Polina Breyter Ordered To Pay $500K Restitution
Polina Breyter, an employee of the Conference on Jewish Material Claims against Germany, also was ordered by U.S. District Judge Thomas P. Griesa in Manhattan to make restitution of nearly half a million dollars.
Breyter, 69, of Brooklyn, New York, processed false applications and recruited ineligible applicants for reparation programs in exchange for payments, Manhattan U.S. Attorney Preet Bharara said in a statement. She pleaded guilty in May to conspiracy to commit mail fraud.
Breyter “played a central role” in the scheme against the organization that lasted more than a decade, Bharara said.
The Claims Conference administers programs sponsored by the German government to victims of Nazi atrocities.
Thirty-one people have been charged in the scheme, including 18 who have pleaded guilty, the statement said.
At least $12 million went through 3,839 apparently fraudulent applications submitted for people who were not eligible for a “Hardship Fund,” including many born after World War II, according to U.S. Attorney Bharara. The fund makes a one-time payment of $3,500 to those who evacuated their homes and were forced to become refugees.Read more
Prosecutors Work To Keep Lid on $57M Corruption Case
Federal prosecutors are trying to prevent a jury from hearing evidence that a multimillion-dollar fraud at a non-profit which processes Holocaust claims is even more widespread than the FBI and the U.S. Attorney’s office have so far revealed.
The prosecutors, from the Manhattan U.S. Attorney’s Office, are also trying to prevent defense lawyers from arguing that the German government and the Conference on Jewish Material Claims Against Germany were negligent and therefore partially to blame for the alleged $57 million fraud that will be the subject of the trial.
A fraudster’s guilt “simply does not depend on whether a victim was diligent or not,” prosecutors argued in court papers filed in U.S. District Court on March 22.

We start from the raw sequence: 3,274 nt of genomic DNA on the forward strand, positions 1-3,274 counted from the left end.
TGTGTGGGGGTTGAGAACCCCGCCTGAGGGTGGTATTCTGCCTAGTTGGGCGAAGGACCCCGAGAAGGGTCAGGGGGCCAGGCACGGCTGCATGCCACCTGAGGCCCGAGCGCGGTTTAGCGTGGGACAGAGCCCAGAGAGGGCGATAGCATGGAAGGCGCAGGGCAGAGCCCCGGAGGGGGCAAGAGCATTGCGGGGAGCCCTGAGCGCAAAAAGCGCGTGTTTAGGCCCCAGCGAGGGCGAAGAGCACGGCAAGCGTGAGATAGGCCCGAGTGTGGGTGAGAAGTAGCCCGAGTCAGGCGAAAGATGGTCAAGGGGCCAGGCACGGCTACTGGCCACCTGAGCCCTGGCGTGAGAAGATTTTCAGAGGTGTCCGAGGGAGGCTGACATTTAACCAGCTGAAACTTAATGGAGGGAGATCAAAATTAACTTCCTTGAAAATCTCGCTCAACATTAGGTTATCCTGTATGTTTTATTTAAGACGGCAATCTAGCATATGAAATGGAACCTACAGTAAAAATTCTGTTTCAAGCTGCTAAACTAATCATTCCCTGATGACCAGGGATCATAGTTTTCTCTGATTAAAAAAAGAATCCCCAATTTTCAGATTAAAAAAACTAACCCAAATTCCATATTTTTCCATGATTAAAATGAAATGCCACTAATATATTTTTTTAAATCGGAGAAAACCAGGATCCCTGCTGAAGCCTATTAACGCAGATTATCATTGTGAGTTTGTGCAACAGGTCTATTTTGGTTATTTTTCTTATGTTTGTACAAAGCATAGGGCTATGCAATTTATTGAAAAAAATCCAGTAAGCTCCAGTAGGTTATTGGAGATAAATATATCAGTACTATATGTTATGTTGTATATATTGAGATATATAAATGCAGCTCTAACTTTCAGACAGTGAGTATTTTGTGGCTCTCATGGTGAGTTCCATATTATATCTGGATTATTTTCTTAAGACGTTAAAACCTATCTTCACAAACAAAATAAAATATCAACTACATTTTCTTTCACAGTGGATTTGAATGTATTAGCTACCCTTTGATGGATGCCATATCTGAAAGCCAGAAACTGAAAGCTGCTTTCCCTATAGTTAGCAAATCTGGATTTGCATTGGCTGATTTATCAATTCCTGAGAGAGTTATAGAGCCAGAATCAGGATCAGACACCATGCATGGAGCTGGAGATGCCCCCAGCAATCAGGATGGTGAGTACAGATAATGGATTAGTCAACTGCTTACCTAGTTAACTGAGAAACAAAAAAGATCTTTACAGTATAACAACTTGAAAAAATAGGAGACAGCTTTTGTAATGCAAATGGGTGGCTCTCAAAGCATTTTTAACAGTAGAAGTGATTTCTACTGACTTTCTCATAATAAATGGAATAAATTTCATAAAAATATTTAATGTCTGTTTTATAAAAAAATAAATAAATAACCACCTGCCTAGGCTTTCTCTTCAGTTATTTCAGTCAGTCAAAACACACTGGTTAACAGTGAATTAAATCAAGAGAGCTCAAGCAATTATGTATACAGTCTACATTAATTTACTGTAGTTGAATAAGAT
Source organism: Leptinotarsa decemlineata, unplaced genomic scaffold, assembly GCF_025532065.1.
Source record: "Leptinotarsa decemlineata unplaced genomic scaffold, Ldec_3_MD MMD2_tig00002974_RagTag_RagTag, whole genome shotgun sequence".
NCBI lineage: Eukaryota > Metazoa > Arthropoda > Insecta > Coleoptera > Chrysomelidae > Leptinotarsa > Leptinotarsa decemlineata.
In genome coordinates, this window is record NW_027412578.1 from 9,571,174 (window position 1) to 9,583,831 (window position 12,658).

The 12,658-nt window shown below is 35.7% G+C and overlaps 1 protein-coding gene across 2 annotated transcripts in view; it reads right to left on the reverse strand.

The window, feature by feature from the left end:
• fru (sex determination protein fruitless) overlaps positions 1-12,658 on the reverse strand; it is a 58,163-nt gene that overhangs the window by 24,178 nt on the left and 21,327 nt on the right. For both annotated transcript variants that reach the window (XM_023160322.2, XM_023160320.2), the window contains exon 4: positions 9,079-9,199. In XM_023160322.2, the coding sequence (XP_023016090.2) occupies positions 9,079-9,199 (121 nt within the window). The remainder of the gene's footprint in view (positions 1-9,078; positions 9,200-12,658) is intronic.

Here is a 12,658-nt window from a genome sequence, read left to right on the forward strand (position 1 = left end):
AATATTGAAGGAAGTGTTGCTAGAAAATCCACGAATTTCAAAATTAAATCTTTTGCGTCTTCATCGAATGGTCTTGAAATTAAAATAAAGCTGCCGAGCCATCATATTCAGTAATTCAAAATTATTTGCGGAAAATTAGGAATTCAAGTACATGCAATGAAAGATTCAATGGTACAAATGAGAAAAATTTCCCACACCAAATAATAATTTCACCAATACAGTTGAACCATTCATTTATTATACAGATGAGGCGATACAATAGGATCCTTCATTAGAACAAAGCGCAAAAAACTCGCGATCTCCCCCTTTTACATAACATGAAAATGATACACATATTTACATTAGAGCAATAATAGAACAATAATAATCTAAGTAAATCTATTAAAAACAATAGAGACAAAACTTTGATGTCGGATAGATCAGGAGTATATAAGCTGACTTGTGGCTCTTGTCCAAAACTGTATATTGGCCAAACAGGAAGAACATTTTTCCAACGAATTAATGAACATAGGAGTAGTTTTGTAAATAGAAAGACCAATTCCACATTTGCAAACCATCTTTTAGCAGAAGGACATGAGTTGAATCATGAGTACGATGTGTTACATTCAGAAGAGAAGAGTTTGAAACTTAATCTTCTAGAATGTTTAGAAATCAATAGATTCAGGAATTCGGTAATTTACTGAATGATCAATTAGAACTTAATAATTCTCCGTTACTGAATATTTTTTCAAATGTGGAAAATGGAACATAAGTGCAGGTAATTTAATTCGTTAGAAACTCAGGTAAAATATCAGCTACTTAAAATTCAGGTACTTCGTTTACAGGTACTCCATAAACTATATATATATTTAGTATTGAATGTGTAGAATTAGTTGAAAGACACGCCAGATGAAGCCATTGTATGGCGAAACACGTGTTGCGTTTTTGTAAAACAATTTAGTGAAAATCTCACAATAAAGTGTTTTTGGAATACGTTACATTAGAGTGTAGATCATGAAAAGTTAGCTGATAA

Judge Thomas P. Griesa
, of U.S. District Court, has deferred ruling on both of the prosecutors’ requests unless and until such claims arise during the trial, which began with jury selection on April 8 and is expected to last for four weeks.
The Claims Conference distributes millions of dollars from the German government to Holocaust survivors around the world. The trial will focus on alleged fraud perpetrated against two Claims Conference controlled funds. Read more
Julius Berman Appoints Task Force After Forward Expose
ETERNAL PARASITE — Jewish Claims Conference chairman Julius Berman poses among concrete “coffins” at the Holocaust® theme park in central Berlin. His job: finding ever-new ways to shake down the Germans and others six decades after the end of World War II.
Amid calls that the Claims Conference bungled a warning in 2001 about fraud within the organization, conference leaders appointed a committee to “formulate an appropriate course of action.”
The move, announced by board chairman Julius Berman in an email to board members on Sunday, followed an announcement by the World Jewish Congress that it was setting up its own task force to look into allegations of a cover-up by the Claims Conference.
The allegations concern the Forward’s revelation that an anonymous letter sent to the Claims Conference’s Frankfurt office in 2001 that identified five cases in which restitution was approved for ineligible claimants.
The letter reached the organization’s then-director in Germany, Karl Brozik, who queried Semen Domnitser, the official in New York who approved the cases and who was found guilty two weeks ago of spearheading the $57 million fraud scheme that run unimpeded at the Claims Conference from 1993 to 2009. In his 2001 response to Brozik, Domnitser acknowledged that the cases had been wrongfully approved but led officials to believe that any errors were inadvertent. The fraud scheme continued to run for nearly a decade more.
The Forward later revealed that current Claims Conference officials sought to shift the blame to Brozik, who has since died.
Among those who were CC’d on Domnitser’s response to Brozik was the former chief of the conference, Saul Kagan, it’s then-chief, Gideon Taylor, and its current chief, Greg Schneider, whose formal title is executive vice president.
The $57 million fraud scheme discovered in 2009 involved falsifying applications to the Hardship Fund, an account established by the German government to provide one-time payments of approximately $3,360 to those who fled the Nazis as they moved east through Germany, and the Article 2 Fund, through which the German government gives pension payments of approximately $411 per month to needy Nazi victims who spent significant time in a concentration camp, in a Jewish ghetto in hiding or living under a false identity to avoid the Nazis.
In all, 31 people were arrested in connection with the scheme. Twenty-eight pleaded guilty and the three who went to trial were found guilty this month in federal court in Manhattan.
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